Wonderfully and Painfully Remembered

I had a wonderful childhood. However, the wonderful memories about my family, neighborhood, church and school are surrounded by the shadows of bigotry, hatred, Klansmen, segregation and fear. Even as children we understood the eminent danger of walking down the street in black skin.

I grew up in the Jim Crow south. Alabama to be specific. I was a child during the height of the Civil Rights movement, but I vividly remember those days from my 12 year old perspective.

I remember the Monday night meetings where we heard inspiring speeches and the protest plans and instructions for the following week.

I remember the bombing of the 16th Street Baptist Church in Birmingham when those four little girls were slain. That morning we were preparing for church when we got the news. We didn’t have email or texting in those days but it seemed we got news lightening fast. I remember not wanting to go to church because our church had received threats. When I overheard the grownups talking about the threats I wasn’t afraid. Who would bomb a church? But that morning the threats were suddenly real. That could be me and my friends.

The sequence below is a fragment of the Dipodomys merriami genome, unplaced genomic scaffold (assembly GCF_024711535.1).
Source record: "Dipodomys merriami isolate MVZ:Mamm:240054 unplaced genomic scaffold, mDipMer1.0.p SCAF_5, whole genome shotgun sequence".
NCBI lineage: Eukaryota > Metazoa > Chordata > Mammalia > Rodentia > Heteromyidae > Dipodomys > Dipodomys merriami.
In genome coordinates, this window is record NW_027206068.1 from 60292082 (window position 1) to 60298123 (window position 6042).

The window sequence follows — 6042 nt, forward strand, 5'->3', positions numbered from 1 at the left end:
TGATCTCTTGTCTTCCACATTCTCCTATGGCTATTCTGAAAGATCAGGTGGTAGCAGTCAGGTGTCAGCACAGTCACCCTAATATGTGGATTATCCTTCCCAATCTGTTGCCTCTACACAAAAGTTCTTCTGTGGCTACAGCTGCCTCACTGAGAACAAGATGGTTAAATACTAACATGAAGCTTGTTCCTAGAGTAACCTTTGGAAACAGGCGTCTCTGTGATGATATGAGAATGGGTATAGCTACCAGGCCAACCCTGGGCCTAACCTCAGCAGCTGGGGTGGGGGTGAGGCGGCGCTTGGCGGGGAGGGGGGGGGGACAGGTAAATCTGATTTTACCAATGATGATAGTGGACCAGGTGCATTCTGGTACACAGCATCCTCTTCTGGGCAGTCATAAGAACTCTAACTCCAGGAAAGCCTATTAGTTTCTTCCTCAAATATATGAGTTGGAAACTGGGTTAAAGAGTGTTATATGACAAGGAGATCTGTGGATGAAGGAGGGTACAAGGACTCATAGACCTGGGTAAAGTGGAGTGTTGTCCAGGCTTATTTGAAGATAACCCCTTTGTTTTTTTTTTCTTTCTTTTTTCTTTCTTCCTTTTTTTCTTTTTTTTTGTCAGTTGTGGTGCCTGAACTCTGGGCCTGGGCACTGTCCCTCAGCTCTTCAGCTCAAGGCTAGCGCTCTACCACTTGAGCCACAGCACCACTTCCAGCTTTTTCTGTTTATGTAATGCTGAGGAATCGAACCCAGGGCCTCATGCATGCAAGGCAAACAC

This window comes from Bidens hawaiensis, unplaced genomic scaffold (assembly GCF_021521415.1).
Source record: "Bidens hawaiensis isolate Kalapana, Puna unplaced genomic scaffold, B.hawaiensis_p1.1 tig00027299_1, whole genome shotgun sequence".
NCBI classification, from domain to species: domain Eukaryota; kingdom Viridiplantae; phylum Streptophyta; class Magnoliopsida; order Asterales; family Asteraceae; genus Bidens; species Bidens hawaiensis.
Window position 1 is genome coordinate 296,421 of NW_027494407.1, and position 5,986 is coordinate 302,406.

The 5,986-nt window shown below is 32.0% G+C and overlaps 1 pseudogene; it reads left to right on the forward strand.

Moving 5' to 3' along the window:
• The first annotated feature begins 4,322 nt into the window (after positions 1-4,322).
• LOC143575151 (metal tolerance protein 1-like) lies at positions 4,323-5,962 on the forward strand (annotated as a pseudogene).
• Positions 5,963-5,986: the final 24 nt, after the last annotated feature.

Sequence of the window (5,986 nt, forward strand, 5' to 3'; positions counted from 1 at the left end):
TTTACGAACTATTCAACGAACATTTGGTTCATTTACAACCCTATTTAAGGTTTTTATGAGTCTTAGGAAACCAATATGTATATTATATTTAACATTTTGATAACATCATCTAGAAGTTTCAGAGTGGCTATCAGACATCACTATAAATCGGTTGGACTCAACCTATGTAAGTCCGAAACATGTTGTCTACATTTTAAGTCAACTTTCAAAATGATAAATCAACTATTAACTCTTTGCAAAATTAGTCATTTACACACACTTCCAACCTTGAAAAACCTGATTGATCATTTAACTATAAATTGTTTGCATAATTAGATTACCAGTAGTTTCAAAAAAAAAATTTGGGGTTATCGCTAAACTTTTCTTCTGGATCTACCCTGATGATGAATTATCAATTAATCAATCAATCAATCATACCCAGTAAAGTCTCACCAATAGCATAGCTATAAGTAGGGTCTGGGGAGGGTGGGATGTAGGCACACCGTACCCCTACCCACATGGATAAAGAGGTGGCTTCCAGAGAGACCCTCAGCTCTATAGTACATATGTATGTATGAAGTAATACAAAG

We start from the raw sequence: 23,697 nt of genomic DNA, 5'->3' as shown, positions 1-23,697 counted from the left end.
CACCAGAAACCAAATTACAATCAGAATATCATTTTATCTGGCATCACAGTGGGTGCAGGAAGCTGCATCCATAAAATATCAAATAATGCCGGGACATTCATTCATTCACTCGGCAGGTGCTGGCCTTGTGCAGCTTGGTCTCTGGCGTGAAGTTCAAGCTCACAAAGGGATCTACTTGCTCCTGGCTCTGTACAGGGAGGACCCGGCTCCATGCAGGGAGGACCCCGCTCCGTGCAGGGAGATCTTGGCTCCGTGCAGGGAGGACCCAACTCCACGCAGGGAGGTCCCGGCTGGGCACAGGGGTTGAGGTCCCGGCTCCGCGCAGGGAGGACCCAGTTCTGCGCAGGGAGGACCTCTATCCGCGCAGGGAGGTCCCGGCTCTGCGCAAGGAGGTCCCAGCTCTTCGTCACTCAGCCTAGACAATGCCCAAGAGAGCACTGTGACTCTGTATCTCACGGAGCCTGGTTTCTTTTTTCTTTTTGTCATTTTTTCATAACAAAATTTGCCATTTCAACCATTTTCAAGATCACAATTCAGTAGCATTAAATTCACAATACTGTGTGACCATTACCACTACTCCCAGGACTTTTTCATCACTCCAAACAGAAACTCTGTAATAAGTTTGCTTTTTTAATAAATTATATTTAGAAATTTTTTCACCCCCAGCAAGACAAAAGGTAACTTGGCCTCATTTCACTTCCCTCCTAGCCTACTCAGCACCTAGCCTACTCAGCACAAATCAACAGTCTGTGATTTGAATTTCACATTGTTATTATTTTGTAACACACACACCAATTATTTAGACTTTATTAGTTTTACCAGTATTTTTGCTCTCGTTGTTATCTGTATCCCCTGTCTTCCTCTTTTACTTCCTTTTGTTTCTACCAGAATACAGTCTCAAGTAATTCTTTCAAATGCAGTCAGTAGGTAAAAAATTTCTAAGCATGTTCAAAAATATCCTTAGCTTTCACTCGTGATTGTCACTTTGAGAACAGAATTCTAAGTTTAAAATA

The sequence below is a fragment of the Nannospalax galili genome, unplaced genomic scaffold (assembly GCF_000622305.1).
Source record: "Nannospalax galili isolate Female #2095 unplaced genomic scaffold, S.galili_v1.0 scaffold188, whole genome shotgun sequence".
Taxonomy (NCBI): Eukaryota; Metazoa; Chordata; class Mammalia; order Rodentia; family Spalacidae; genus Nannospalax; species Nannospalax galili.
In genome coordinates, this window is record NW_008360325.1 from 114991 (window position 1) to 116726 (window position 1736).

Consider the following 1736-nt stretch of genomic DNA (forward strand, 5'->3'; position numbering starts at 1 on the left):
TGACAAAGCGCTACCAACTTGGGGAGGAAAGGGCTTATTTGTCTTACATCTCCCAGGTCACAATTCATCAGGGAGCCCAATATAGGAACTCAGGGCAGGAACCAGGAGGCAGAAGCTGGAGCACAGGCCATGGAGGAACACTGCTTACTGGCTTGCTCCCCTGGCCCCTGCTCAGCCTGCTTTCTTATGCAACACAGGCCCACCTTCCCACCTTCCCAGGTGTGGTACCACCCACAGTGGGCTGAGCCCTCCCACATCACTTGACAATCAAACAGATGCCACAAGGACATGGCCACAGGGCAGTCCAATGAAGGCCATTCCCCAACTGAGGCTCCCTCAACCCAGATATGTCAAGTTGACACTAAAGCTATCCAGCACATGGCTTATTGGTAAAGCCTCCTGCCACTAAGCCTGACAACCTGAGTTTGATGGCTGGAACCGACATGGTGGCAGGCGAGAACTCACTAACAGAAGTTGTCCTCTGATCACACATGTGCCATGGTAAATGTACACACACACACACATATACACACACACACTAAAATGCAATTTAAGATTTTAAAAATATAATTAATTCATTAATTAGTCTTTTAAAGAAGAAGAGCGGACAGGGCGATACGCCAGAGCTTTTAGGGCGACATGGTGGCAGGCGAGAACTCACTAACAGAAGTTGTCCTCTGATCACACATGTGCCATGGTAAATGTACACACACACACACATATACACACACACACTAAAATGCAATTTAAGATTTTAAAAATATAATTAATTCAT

I remember wanting to go to Selma for the march and how disappointed I was when my grands told me I was too young to go. So I watched it on television in the false safety of our den. I felt every blow inside me that they experienced on the Petus Bridge. I was angry, scared, hurt for them, and angry all at the same time.  Yea, I said angry twice.

I know I felt all of this pain because I relived it last night when I viewed the movie, Selma. I was back in Alabama watching the march on television angry, hurt, in pain and angry all over again.

I commend you Ms. Ava Duvernay for the excellent job you did in educating us and reminding us. Continue to tell our story in historical accuracy and truth.

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